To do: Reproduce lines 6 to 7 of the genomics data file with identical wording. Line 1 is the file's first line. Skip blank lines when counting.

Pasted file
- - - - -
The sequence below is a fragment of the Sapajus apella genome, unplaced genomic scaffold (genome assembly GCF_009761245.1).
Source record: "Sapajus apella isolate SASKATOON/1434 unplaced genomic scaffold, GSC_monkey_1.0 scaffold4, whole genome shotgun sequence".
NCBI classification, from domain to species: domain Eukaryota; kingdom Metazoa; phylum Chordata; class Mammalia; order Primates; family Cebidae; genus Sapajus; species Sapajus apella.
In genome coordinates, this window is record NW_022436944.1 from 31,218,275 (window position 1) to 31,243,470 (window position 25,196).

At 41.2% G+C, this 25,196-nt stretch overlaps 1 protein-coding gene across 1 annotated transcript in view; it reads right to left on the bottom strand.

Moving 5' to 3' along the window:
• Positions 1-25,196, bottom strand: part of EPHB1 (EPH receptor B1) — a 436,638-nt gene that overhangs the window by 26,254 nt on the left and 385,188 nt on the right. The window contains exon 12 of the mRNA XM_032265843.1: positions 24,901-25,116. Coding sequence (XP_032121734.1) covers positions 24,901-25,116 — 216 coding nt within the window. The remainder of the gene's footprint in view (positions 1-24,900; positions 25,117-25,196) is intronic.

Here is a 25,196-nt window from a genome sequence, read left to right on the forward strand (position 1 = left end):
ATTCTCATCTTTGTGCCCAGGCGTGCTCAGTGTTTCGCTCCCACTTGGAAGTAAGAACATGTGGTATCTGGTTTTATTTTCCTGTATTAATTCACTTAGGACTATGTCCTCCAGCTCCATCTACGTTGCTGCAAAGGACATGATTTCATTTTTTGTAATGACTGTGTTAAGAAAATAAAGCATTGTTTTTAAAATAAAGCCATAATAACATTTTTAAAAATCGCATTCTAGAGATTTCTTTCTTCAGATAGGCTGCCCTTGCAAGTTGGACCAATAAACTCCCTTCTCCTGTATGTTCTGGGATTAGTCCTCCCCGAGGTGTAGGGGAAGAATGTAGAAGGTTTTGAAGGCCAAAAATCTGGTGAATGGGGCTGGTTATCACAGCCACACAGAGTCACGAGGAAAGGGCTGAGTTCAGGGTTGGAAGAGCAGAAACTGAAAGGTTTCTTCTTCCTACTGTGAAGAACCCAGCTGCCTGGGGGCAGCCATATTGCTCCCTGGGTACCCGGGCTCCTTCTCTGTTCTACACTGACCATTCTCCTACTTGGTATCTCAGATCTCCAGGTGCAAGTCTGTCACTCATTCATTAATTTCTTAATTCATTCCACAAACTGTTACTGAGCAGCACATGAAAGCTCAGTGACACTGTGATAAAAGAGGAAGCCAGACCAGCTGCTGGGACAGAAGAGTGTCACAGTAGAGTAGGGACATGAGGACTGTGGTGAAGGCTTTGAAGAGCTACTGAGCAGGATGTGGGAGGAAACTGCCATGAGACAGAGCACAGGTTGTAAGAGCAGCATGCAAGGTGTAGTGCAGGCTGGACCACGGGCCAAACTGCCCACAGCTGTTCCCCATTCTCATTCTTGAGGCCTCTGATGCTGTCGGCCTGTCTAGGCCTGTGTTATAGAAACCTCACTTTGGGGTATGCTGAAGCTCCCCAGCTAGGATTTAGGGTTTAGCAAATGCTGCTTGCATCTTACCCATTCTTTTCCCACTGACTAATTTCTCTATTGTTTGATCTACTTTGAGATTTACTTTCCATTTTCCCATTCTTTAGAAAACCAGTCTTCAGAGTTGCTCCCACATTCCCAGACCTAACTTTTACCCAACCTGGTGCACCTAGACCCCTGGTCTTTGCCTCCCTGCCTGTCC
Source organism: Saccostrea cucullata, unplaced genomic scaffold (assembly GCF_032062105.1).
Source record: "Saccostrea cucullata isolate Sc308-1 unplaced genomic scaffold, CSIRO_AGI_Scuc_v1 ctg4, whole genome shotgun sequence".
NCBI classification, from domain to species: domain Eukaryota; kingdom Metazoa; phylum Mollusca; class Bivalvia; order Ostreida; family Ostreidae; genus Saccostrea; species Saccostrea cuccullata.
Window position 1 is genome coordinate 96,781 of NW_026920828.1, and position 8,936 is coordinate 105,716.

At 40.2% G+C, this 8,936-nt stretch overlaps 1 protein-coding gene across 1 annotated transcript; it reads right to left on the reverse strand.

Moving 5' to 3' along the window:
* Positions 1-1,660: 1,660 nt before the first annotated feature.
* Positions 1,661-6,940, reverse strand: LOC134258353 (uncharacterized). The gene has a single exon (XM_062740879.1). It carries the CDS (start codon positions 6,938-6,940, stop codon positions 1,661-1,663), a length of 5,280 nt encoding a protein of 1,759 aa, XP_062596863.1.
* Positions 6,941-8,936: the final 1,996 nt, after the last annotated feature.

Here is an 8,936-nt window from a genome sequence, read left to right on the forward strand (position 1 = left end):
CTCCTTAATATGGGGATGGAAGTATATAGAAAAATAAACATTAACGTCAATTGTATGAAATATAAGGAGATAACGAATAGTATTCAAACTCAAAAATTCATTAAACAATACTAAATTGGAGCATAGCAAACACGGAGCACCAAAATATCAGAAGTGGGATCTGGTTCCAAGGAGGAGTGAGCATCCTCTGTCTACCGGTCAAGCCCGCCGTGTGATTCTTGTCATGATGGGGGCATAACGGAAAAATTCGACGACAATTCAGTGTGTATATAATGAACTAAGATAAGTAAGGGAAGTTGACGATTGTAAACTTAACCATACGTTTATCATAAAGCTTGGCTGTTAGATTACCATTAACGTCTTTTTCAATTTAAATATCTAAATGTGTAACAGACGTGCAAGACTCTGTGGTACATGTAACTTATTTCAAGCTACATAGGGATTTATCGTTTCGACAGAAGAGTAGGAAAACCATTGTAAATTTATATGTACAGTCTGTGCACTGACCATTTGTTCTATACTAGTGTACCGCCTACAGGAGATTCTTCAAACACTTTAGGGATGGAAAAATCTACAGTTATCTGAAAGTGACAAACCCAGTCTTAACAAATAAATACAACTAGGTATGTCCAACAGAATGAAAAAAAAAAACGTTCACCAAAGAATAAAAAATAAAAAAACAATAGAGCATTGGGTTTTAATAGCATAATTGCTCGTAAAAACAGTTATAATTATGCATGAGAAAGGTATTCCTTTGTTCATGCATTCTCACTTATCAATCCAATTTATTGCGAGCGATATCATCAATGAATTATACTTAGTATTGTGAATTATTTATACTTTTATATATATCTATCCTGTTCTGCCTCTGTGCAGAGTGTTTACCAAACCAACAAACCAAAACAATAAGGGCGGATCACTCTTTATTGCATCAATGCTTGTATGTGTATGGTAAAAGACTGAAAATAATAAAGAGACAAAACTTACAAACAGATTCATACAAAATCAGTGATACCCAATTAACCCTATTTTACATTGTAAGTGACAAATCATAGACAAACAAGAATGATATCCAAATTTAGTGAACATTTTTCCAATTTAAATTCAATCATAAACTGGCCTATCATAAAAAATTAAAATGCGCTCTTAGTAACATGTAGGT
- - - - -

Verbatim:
Moving 5' to 3' along the window:
• Positions 1-25,196, bottom strand: part of EPHB1 (EPH receptor B1) — a 436,638-nt gene that overhangs the window by 26,254 nt on the left and 385,188 nt on the right. The window contains exon 12 of the mRNA XM_032265843.1: positions 24,901-25,116. Coding sequence (XP_032121734.1) covers positions 24,901-25,116 — 216 coding nt within the window. The remainder of the gene's footprint in view (positions 1-24,900; positions 25,117-25,196) is intronic.